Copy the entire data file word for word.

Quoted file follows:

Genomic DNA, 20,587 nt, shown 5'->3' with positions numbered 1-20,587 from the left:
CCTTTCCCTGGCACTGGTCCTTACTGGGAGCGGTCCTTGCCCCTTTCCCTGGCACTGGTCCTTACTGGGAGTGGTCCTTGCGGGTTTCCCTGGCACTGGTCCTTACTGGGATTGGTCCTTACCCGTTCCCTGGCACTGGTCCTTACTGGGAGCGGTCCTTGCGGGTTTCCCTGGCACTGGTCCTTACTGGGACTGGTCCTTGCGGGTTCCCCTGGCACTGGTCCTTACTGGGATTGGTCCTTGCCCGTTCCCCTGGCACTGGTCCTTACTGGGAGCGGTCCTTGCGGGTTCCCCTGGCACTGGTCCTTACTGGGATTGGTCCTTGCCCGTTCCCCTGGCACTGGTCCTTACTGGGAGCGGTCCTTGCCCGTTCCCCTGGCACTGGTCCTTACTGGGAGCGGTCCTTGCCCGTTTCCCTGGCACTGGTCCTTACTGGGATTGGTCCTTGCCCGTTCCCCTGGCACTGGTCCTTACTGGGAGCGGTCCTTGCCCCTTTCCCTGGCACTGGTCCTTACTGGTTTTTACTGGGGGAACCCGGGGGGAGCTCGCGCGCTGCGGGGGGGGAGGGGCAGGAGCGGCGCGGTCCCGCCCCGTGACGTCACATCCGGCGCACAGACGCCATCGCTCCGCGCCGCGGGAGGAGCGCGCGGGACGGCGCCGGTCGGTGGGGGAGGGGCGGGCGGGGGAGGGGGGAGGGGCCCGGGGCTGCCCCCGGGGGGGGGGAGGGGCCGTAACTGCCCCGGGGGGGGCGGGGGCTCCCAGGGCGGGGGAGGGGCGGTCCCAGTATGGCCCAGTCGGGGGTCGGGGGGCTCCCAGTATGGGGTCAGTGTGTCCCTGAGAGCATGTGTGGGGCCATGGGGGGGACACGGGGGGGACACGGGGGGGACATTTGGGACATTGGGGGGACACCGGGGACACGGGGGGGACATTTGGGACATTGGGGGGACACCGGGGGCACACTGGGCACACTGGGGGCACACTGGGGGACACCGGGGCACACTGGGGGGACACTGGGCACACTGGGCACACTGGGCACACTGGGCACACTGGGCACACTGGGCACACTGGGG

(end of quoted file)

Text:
Genomic DNA, 20,587 nt, shown 5'->3' with positions numbered 1-20,587 from the left:
CCTTTCCCTGGCACTGGTCCTTACTGGGAGCGGTCCTTGCCCCTTTCCCTGGCACTGGTCCTTACTGGGAGTGGTCCTTGCGGGTTTCCCTGGCACTGGTCCTTACTGGGATTGGTCCTTACCCGTTCCCTGGCACTGGTCCTTACTGGGAGCGGTCCTTGCGGGTTTCCCTGGCACTGGTCCTTACTGGGACTGGTCCTTGCGGGTTCCCCTGGCACTGGTCCTTACTGGGATTGGTCCTTGCCCGTTCCCCTGGCACTGGTCCTTACTGGGAGCGGTCCTTGCGGGTTCCCCTGGCACTGGTCCTTACTGGGATTGGTCCTTGCCCGTTCCCCTGGCACTGGTCCTTACTGGGAGCGGTCCTTGCCCGTTCCCCTGGCACTGGTCCTTACTGGGAGCGGTCCTTGCCCGTTTCCCTGGCACTGGTCCTTACTGGGATTGGTCCTTGCCCGTTCCCCTGGCACTGGTCCTTACTGGGAGCGGTCCTTGCCCCTTTCCCTGGCACTGGTCCTTACTGGTTTTTACTGGGGGAACCCGGGGGGAGCTCGCGCGCTGCGGGGGGGGAGGGGCAGGAGCGGCGCGGTCCCGCCCCGTGACGTCACATCCGGCGCACAGACGCCATCGCTCCGCGCCGCGGGAGGAGCGCGCGGGACGGCGCCGGTCGGTGGGGGAGGGGCGGGCGGGGGAGGGGGGAGGGGCCCGGGGCTGCCCCCGGGGGGGGGGAGGGGCCGTAACTGCCCCGGGGGGGGCGGGGGCTCCCAGGGCGGGGGAGGGGCGGTCCCAGTATGGCCCAGTCGGGGGTCGGGGGGCTCCCAGTATGGGGTCAGTGTGTCCCTGAGAGCATGTGTGGGGCCATGGGGGGGACACGGGGGGGACACGGGGGGGACATTTGGGACATTGGGGGGACACCGGGGACACGGGGGGGACATTTGGGACATTGGGGGGACACCGGGGGCACACTGGGCACACTGGGGGCACACTGGGGGACACCGGGGCACACTGGGGGGACACTGGGCACACTGGGCACACTGGGCACACTGGGCACACTGGGCACACTGGGCACACTGGGG